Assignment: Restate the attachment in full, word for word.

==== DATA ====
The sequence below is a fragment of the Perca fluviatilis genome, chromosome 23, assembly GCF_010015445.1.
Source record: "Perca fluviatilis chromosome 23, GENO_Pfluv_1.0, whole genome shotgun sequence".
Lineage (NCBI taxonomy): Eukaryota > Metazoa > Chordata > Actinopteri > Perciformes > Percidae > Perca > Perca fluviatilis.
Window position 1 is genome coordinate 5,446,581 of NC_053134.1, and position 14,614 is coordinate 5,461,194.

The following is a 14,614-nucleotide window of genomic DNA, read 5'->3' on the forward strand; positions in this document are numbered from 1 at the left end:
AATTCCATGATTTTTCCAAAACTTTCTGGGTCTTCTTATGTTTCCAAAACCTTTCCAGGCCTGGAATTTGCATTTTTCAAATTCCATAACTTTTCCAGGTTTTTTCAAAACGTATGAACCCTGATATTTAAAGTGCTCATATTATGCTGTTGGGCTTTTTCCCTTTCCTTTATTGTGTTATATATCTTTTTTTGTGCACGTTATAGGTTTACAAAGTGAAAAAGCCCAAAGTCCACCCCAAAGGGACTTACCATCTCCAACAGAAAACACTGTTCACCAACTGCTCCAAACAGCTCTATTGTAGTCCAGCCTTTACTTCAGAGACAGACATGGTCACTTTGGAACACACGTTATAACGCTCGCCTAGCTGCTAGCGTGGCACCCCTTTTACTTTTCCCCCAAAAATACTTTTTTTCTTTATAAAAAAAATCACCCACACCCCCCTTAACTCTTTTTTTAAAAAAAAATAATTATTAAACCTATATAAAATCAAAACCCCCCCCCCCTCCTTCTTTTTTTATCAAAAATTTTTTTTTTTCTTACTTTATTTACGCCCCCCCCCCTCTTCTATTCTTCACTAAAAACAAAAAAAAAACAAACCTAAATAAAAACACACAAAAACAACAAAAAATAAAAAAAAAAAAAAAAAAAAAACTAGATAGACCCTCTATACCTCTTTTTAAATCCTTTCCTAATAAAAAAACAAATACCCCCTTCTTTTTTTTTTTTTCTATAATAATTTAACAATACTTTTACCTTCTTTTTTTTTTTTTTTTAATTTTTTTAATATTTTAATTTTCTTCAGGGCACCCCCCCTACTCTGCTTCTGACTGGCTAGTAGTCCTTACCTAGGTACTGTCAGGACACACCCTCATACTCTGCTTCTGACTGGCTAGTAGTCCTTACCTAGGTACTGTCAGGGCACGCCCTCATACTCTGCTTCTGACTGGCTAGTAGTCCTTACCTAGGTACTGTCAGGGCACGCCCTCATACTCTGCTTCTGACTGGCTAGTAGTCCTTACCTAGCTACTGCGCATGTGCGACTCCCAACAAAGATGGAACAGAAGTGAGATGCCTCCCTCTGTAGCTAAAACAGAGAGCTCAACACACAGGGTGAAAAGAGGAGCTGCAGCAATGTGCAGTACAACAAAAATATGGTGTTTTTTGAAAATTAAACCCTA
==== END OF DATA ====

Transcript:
The sequence below is a fragment of the Perca fluviatilis genome, chromosome 23, assembly GCF_010015445.1.
Source record: "Perca fluviatilis chromosome 23, GENO_Pfluv_1.0, whole genome shotgun sequence".
Lineage (NCBI taxonomy): Eukaryota > Metazoa > Chordata > Actinopteri > Perciformes > Percidae > Perca > Perca fluviatilis.
Window position 1 is genome coordinate 5,446,581 of NC_053134.1, and position 14,614 is coordinate 5,461,194.

The following is a 14,614-nucleotide window of genomic DNA, read 5'->3' on the forward strand; positions in this document are numbered from 1 at the left end:
AATTCCATGATTTTTCCAAAACTTTCTGGGTCTTCTTATGTTTCCAAAACCTTTCCAGGCCTGGAATTTGCATTTTTCAAATTCCATAACTTTTCCAGGTTTTTTCAAAACGTATGAACCCTGATATTTAAAGTGCTCATATTATGCTGTTGGGCTTTTTCCCTTTCCTTTATTGTGTTATATATCTTTTTTTGTGCACGTTATAGGTTTACAAAGTGAAAAAGCCCAAAGTCCACCCCAAAGGGACTTACCATCTCCAACAGAAAACACTGTTCACCAACTGCTCCAAACAGCTCTATTGTAGTCCAGCCTTTACTTCAGAGACAGACATGGTCACTTTGGAACACACGTTATAACGCTCGCCTAGCTGCTAGCGTGGCACCCCTTTTACTTTTCCCCCAAAAATACTTTTTTTCTTTATAAAAAAAATCACCCACACCCCCCTTAACTCTTTTTTTAAAAAAAAATAATTATTAAACCTATATAAAATCAAAACCCCCCCCCCCTCCTTCTTTTTTTATCAAAAATTTTTTTTTTTCTTACTTTATTTACGCCCCCCCCCCTCTTCTATTCTTCACTAAAAACAAAAAAAAAACAAACCTAAATAAAAACACACAAAAACAACAAAAAATAAAAAAAAAAAAAAAAAAAAAACTAGATAGACCCTCTATACCTCTTTTTAAATCCTTTCCTAATAAAAAAACAAATACCCCCTTCTTTTTTTTTTTTTCTATAATAATTTAACAATACTTTTACCTTCTTTTTTTTTTTTTTTTAATTTTTTTAATATTTTAATTTTCTTCAGGGCACCCCCCCTACTCTGCTTCTGACTGGCTAGTAGTCCTTACCTAGGTACTGTCAGGACACACCCTCATACTCTGCTTCTGACTGGCTAGTAGTCCTTACCTAGGTACTGTCAGGGCACGCCCTCATACTCTGCTTCTGACTGGCTAGTAGTCCTTACCTAGGTACTGTCAGGGCACGCCCTCATACTCTGCTTCTGACTGGCTAGTAGTCCTTACCTAGCTACTGCGCATGTGCGACTCCCAACAAAGATGGAACAGAAGTGAGATGCCTCCCTCTGTAGCTAAAACAGAGAGCTCAACACACAGGGTGAAAAGAGGAGCTGCAGCAATGTGCAGTACAACAAAAATATGGTGTTTTTTGAAAATTAAACCCTA